I guess cultural caricaturing is du jour in India, since our movies, plays, literature, folk tales etc are rich in such caricatures that denote one of the myriad cultural segments that our society is made up of. Most of these terms used (e.g. Sardarji for a Sikh or Pandit for a knowledgeable person, a pandit being a Brahmin teacher) have become a part of the written or spoken language in a way that the person addressed would not be offended in the least. I could hail a Sikh guy as Hey Sardarji and he would not be offended in the slightest. I could not, of course, hail a South Indian as "coconut!" but Mallus call themselves Mallus, Bongs call themselves Bongs, Punjus call themselves Punjus, Gujaratis call themselves Gujjus and no offence is taken or given by referring to someone in this manner.

    Hence if we watch (in India) a TV program where black people call themselves the N word, it would be usual for us to assume that they do not take offence at it.

    Of course, I quickly learned otherwise in the states where words like N, cracker, honky, spic etc are not used in a manner that can be assumed to be a friendly identification or acceptance of a difference, rather a form of discrimination.
     
    Last edited: Jan 21, 2008
  11. angrybellsprout paultard since 2002 Registered Senior Member

    Messages:
    1,251
    I do have to admit though that I didn't discover the word manwha until this summer when I started to read a manwha titled Angel Cup. At the time, I knew it was done by Koreans, and there were some random untranslate bits of Hangul in it, but I didn't realize that there was a separate word, and a corresponding separate industry, in Hangul until I saw the wiki article for Angel Cup.

    http://en.wikipedia.org/wiki/Angel_Cup

    p.s. great series btw
     
  12. Fraggle Rocker Staff Member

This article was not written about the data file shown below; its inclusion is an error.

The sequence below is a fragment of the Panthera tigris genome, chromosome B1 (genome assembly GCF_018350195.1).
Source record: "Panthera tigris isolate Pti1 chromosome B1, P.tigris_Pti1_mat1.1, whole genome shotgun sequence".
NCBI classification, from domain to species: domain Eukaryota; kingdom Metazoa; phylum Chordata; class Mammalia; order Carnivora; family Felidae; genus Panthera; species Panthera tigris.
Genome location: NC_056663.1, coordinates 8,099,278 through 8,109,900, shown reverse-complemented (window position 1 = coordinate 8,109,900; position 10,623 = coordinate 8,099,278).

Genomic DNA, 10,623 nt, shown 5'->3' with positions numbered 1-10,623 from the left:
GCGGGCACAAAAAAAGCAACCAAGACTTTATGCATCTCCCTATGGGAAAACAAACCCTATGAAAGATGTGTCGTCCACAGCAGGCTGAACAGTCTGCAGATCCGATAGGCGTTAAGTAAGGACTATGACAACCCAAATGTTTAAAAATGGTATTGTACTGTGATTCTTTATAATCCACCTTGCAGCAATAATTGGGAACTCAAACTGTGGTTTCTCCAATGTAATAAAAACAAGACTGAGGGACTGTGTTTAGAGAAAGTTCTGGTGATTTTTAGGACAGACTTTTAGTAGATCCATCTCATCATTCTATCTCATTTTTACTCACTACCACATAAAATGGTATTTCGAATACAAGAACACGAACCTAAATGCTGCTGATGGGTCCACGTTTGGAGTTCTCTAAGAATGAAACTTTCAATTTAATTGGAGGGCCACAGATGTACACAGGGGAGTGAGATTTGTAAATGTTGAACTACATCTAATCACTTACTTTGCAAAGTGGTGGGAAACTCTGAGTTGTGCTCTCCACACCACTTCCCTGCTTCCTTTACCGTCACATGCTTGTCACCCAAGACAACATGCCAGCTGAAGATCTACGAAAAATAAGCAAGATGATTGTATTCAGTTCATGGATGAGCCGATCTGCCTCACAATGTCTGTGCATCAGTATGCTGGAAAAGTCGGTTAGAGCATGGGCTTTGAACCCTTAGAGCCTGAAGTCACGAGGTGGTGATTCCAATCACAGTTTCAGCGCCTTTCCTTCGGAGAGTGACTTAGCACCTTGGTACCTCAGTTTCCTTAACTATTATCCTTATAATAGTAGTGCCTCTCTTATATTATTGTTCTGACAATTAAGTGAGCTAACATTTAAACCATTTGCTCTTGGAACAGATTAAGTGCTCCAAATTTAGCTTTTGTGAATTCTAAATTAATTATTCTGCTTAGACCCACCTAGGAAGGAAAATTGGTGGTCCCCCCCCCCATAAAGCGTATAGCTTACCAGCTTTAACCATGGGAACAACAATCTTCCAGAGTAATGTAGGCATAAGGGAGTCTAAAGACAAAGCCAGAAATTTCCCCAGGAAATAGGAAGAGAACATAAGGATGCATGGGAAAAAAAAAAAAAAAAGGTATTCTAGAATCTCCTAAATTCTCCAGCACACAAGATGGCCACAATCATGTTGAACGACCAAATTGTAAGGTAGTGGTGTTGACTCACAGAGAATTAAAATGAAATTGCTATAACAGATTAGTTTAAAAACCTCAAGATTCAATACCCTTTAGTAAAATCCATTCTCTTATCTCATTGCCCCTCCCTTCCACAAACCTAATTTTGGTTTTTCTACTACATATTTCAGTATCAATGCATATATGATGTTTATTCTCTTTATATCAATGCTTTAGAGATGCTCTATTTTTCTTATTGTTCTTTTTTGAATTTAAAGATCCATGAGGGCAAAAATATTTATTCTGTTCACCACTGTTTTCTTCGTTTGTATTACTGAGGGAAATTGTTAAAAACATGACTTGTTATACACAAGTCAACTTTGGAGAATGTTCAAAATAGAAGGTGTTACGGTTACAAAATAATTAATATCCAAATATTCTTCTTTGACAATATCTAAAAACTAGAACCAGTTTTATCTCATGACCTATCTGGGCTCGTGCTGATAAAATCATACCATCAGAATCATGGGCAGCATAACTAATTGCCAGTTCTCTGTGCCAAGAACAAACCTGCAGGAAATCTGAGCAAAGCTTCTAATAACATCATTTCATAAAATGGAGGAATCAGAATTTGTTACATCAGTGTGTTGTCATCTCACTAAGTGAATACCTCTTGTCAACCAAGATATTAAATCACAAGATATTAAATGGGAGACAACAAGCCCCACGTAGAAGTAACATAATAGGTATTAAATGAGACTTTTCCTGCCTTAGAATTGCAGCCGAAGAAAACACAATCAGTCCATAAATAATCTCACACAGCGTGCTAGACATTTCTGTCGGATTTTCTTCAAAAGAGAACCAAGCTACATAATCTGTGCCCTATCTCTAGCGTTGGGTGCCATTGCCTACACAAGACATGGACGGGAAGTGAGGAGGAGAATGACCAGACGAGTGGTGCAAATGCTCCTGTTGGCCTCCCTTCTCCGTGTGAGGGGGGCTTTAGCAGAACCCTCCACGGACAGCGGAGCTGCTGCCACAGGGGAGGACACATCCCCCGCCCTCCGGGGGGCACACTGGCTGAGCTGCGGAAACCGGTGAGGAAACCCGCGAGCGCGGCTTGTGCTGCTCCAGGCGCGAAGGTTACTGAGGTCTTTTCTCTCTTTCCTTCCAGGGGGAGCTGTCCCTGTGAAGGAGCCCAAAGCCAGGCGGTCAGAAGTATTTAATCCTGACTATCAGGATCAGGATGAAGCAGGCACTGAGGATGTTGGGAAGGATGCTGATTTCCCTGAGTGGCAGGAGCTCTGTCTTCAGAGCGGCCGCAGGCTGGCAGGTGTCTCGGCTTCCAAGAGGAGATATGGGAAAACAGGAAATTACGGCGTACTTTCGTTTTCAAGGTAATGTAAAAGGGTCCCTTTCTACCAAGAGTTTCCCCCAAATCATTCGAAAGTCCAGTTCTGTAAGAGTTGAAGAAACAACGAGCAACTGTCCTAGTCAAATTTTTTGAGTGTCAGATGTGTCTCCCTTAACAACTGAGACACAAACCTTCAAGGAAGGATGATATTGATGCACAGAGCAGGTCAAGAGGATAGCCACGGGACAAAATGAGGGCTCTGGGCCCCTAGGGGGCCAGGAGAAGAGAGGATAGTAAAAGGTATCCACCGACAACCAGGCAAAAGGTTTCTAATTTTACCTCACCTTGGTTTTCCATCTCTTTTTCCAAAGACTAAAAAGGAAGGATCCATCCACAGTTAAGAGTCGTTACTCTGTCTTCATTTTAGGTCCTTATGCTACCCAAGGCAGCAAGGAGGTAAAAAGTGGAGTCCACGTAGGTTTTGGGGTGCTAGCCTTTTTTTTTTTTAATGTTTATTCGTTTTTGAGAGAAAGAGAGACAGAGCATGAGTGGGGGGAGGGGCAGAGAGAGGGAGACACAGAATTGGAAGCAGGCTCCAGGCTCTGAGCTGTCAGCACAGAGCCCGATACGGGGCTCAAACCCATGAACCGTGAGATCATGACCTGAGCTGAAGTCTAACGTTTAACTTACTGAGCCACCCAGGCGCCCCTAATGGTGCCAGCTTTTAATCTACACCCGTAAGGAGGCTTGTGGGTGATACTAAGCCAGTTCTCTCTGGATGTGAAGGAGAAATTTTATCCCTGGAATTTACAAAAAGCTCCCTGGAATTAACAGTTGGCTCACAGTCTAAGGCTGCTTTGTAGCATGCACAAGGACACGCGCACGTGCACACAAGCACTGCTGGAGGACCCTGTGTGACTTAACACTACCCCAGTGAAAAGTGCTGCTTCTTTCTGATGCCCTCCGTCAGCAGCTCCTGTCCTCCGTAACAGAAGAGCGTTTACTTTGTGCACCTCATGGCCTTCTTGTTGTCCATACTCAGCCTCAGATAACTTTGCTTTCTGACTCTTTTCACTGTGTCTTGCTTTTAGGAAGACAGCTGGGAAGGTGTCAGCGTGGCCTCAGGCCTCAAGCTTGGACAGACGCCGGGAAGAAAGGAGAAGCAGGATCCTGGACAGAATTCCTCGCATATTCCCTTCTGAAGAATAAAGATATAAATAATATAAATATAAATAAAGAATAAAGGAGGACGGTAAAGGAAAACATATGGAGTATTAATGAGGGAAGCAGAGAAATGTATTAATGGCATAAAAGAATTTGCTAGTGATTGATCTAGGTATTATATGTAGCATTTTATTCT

Messages:
    24,690
    There ya go.
    I think most cultures are like that. It's one of the manifestations of civilization. We have to learn to live in harmony and cooperation with the total strangers whom the tribal Neolithic human who still lives inside each of us would have regarded as enemies. Instead of killing each other over scarce resources, we call each other names. I can't deny that this is a vast improvement.

    Please Register or Log in to view the hidden image!



    Our culture was like that up until WWII. American culture, unlike most European countries, is a giant pendulum that swings slowly to one extreme and then slowly to the other, instead of settling into a middle ground. We're now paying the dues linguistically for four hundred years of racism.
    It's not a whole lot easier for Euro-Americans. Their kids pick up words from TV and start using them innocently. I remember African-Americans beginning to call each other that in the 1960s. Somehow, in that much different era, it just seemed like one more manifestation of iconoclasm. Nowadays Euro-Americans don't understand it at all and neither do a lot of African-Americans, especially since there are many situations in which using that word could get a person fired or even arrested!
    Those other words are not nearly so loaded. It's just the N word. And I have to admit that even that is finally starting to make inroads. The police and security industry includes some of the least politically correct Americans, and it's also one of the most racially integrated. I know people in that industry who routinely call each other by what we consider racial slurs, and it's all just good naughty fun for them. Perhaps there is hope.

    But if you're still living in the USA, I'd advise you to err on the side of caution and eliminate the N word from your vocabulary.
     

Share This Page